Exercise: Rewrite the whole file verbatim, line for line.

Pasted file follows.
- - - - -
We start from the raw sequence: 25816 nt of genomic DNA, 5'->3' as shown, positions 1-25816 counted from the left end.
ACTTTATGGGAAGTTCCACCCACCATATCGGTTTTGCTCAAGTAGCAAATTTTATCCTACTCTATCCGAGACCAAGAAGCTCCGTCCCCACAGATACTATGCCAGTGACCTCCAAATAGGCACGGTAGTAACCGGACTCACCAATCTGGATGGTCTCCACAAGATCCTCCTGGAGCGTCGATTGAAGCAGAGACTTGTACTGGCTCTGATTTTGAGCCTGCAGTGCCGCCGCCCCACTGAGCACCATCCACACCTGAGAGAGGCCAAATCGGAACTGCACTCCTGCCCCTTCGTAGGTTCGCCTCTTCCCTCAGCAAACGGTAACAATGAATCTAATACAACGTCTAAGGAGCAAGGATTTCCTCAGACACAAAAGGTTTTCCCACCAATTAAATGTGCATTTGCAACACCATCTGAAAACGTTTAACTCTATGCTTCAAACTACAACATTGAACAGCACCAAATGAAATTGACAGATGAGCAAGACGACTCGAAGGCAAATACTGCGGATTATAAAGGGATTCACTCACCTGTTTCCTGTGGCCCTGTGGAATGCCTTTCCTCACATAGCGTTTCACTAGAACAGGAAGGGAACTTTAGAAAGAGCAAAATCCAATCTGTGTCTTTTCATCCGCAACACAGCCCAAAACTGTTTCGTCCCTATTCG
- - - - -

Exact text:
We start from the raw sequence: 25816 nt of genomic DNA, 5'->3' as shown, positions 1-25816 counted from the left end.
ACTTTATGGGAAGTTCCACCCACCATATCGGTTTTGCTCAAGTAGCAAATTTTATCCTACTCTATCCGAGACCAAGAAGCTCCGTCCCCACAGATACTATGCCAGTGACCTCCAAATAGGCACGGTAGTAACCGGACTCACCAATCTGGATGGTCTCCACAAGATCCTCCTGGAGCGTCGATTGAAGCAGAGACTTGTACTGGCTCTGATTTTGAGCCTGCAGTGCCGCCGCCCCACTGAGCACCATCCACACCTGAGAGAGGCCAAATCGGAACTGCACTCCTGCCCCTTCGTAGGTTCGCCTCTTCCCTCAGCAAACGGTAACAATGAATCTAATACAACGTCTAAGGAGCAAGGATTTCCTCAGACACAAAAGGTTTTCCCACCAATTAAATGTGCATTTGCAACACCATCTGAAAACGTTTAACTCTATGCTTCAAACTACAACATTGAACAGCACCAAATGAAATTGACAGATGAGCAAGACGACTCGAAGGCAAATACTGCGGATTATAAAGGGATTCACTCACCTGTTTCCTGTGGCCCTGTGGAATGCCTTTCCTCACATAGCGTTTCACTAGAACAGGAAGGGAACTTTAGAAAGAGCAAAATCCAATCTGTGTCTTTTCATCCGCAACACAGCCCAAAACTGTTTCGTCCCTATTCG